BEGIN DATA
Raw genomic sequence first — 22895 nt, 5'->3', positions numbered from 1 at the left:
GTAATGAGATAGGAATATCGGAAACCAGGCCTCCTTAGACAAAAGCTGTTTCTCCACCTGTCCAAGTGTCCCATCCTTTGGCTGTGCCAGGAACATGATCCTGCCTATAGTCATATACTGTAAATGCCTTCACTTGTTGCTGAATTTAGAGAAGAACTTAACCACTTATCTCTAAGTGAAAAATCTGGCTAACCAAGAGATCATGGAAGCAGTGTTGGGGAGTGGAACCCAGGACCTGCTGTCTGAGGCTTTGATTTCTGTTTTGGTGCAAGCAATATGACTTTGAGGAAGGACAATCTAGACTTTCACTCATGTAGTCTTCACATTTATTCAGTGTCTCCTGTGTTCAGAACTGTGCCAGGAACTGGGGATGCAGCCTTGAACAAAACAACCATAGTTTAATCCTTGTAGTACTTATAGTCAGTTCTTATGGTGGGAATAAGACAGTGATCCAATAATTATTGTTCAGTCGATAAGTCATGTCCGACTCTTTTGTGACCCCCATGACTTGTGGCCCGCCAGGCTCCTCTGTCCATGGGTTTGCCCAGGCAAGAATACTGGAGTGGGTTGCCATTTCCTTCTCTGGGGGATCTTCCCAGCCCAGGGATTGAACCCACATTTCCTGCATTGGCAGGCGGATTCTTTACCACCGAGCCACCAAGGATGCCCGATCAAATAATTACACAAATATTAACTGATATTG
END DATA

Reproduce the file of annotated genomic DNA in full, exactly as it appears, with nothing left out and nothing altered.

Raw genomic sequence first — 22895 nt, 5'->3', positions numbered from 1 at the left:
GTAATGAGATAGGAATATCGGAAACCAGGCCTCCTTAGACAAAAGCTGTTTCTCCACCTGTCCAAGTGTCCCATCCTTTGGCTGTGCCAGGAACATGATCCTGCCTATAGTCATATACTGTAAATGCCTTCACTTGTTGCTGAATTTAGAGAAGAACTTAACCACTTATCTCTAAGTGAAAAATCTGGCTAACCAAGAGATCATGGAAGCAGTGTTGGGGAGTGGAACCCAGGACCTGCTGTCTGAGGCTTTGATTTCTGTTTTGGTGCAAGCAATATGACTTTGAGGAAGGACAATCTAGACTTTCACTCATGTAGTCTTCACATTTATTCAGTGTCTCCTGTGTTCAGAACTGTGCCAGGAACTGGGGATGCAGCCTTGAACAAAACAACCATAGTTTAATCCTTGTAGTACTTATAGTCAGTTCTTATGGTGGGAATAAGACAGTGATCCAATAATTATTGTTCAGTCGATAAGTCATGTCCGACTCTTTTGTGACCCCCATGACTTGTGGCCCGCCAGGCTCCTCTGTCCATGGGTTTGCCCAGGCAAGAATACTGGAGTGGGTTGCCATTTCCTTCTCTGGGGGATCTTCCCAGCCCAGGGATTGAACCCACATTTCCTGCATTGGCAGGCGGATTCTTTACCACCGAGCCACCAAGGATGCCCGATCAAATAATTACACAAATATTAACTGATATTG